John Oliver net worth: John Oliver is a British comedian, actor, and satirist with a net worth of $3 million dollars. While in college, John served as Vice President of the famous amateur theater troupe, the Cambridge Footlights. He first started to achieve notice appearing at the Edinburgh Fringe Festival in 2001 as portion of The Comedy Zone. From there, John went on to perform solo shows in the festival, and in a double act called, “Political Animal”. He was brought to the interest of Jon Stewart by British comedian and actor, Ricky Gervais, and joined the cast of “The Daily Show” in 2006. Ever since then, he has won three Emmy Awards for his writing work for the show, and he started guest-hosting the most popular program in 2013. Then also co-hosts the podcast, “The Bugle”, as well as his work on “The Daily Show”. In 2014, John Oliver was hired away from Comedy Central to host his own show called “Last Week Tonight” on HBO. For his attempts with this show, John is paid an annual salary of $2 million.
On his father's side, John is the great-great-grandson of The Rev. William Boyd Carpenter (1841-1918), who was a court chaplain to Queen Victoria and the Bishop of Ripon. He was from a prominent family that produced many Church of England clergy.
He has English and Irish ancestry. On his father's side, he is the grandson of Osborne George Oliver, an electricity board official, and Charlotte Hester Girdlestone, a religious education adviser.
Oliver met his wife, Kate Norley, when he was covering the 2008 Republican Convention for The Daily Show (1996). Norley, an Army veteran who served as a medic in the Iraq War, was there with a group called Vets for Freedom.
[on Boris Johnson] A man with such horrifically poor judgment, he wasn't just Britain's most ardent advocate for pulling out of the EU, he may be its strongest argument for pulling out in general.
Why do neo-Nazis always like metal? Is there anyone into both anti-Zionist conspiracy theories and smooth jazz?
[on his desire to produce more in-depth analysis of news events] You see something that's a little bit weird, you start looking into it, and then three days in we have the same meeting which is basically going, 'Holy shit! This is a lot worse than we thought it was going to be'. The problem is that the loudest journalism in America is generally saying the least.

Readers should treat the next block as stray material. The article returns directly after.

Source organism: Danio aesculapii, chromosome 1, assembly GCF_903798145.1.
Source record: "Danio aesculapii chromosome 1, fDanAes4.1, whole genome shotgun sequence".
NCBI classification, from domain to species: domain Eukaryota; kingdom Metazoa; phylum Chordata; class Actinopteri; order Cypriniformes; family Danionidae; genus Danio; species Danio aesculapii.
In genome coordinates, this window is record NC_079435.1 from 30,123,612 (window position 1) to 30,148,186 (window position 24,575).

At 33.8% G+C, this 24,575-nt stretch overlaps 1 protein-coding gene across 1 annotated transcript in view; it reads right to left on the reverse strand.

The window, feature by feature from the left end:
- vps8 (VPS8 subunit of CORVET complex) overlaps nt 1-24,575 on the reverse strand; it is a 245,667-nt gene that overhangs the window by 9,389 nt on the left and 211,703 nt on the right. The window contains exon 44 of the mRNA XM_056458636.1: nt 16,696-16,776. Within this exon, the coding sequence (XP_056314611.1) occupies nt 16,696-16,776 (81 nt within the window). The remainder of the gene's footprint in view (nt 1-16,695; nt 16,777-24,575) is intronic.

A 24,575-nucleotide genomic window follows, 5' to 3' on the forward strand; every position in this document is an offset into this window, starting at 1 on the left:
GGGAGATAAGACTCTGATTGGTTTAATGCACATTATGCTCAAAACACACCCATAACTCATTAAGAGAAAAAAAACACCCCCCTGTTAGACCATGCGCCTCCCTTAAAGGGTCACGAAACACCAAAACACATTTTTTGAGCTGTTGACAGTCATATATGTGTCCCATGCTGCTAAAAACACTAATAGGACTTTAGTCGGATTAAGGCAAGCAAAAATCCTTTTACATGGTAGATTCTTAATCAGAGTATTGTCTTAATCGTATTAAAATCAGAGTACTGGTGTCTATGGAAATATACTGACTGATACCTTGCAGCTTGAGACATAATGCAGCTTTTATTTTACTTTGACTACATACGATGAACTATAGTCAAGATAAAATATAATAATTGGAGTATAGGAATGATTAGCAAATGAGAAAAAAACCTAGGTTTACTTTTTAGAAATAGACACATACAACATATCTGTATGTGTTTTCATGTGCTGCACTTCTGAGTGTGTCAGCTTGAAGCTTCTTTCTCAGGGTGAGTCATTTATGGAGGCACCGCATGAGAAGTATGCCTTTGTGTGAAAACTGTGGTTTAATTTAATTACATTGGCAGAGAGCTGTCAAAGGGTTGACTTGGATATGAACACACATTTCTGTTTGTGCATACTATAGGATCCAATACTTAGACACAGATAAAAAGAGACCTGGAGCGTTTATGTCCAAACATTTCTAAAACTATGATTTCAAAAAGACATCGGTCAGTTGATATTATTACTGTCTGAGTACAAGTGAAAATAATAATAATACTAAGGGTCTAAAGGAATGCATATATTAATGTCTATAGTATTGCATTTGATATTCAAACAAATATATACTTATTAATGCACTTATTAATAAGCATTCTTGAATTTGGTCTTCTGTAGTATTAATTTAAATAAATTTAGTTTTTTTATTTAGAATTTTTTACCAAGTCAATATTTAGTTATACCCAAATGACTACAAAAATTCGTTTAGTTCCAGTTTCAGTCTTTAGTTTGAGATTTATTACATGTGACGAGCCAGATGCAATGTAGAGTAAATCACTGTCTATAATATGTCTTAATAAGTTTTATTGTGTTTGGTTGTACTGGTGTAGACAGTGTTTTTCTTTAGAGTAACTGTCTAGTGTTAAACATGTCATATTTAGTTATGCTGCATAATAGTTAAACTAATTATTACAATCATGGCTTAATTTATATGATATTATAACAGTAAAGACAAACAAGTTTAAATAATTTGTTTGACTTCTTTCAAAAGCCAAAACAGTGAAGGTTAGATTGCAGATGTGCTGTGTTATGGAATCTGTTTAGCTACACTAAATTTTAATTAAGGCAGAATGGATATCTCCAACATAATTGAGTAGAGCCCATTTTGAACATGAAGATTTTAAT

[on newly-installed and embattled General Motors CEO, Mary Barra] She hasn't just broken the glass ceiling, she's been ejected through the glass windshield.
[on preparing for his new show 'Last Week Tonight'] We're trying to build the machine that will one day make fun of stories that haven't happened yet. It's most important task is to take something really depressing in one end and spit out jokes on the other, in about a hundred different ways.
Australia turns out to be a sensational place, albeit one of the most comfortably racist places I've ever been in. They've really settled into their intolerance like an old resentful slipper. You can say what you like about Australian racism, it is undeniably specific. I had a couple of Australians - more than one - complain to me about all the Lebbos in the country, referring apparently to the Lebanese. Who the fuck is annoyed by Lebanese people? In a way you have to admire the attention to detail. Not just all those Arabs, but the Lebanese.
Australia is a sensational place and it really begs the question: why the f-- did we make that our penal colony when its nicer than where we live? We should have said to criminals at the time 'you're all staying here, we're off to go live in paradise'.
[on what he's learned from Jon Stewart] In terms of how he's able to oversee the writing and the production of what the script needs every day, that has been interesting. What he's always told us is you want to make sure that the spine of the argument is in shape. You can write jokes at any point of the day. Jokes are not that hard to write, or they shouldn't be when it is literally your job. It's harder to shift the point of view of a headline later in the day. That's the kind of thing you need to keep an eye on early. You'd think you'd come in early in the day and go, "What jokes should we tell?" And that's not always the case.
[on taking over The Daily Show (1996) for Jon Stewart] I'll do anything for him, whether it's hosting this show or disposing of a body. I guess I was just happy it was the first of those two choices, and I wasn't taking a trip to the East River under the cover of darkness. On the phone with him, I was saying, I'll do it. It was only upon hanging up that my legs started to buckle. I thought, What have I just agreed to? But it was long enough away that it didn't really seem real.
Armando Iannucci is one of my heroes. As I was growing up, he was probably the most influential comic voice that I had. The only way I may be able to say thank you is to invite him on a television show, where we're both one step removed from having to directly deal with each other on a human level. Hillary Kun, the guest booker [on The Daily Show (1996)] and I have been talking about who might be interesting to have come on and trying to get a balance of people. And trying to get the Queen.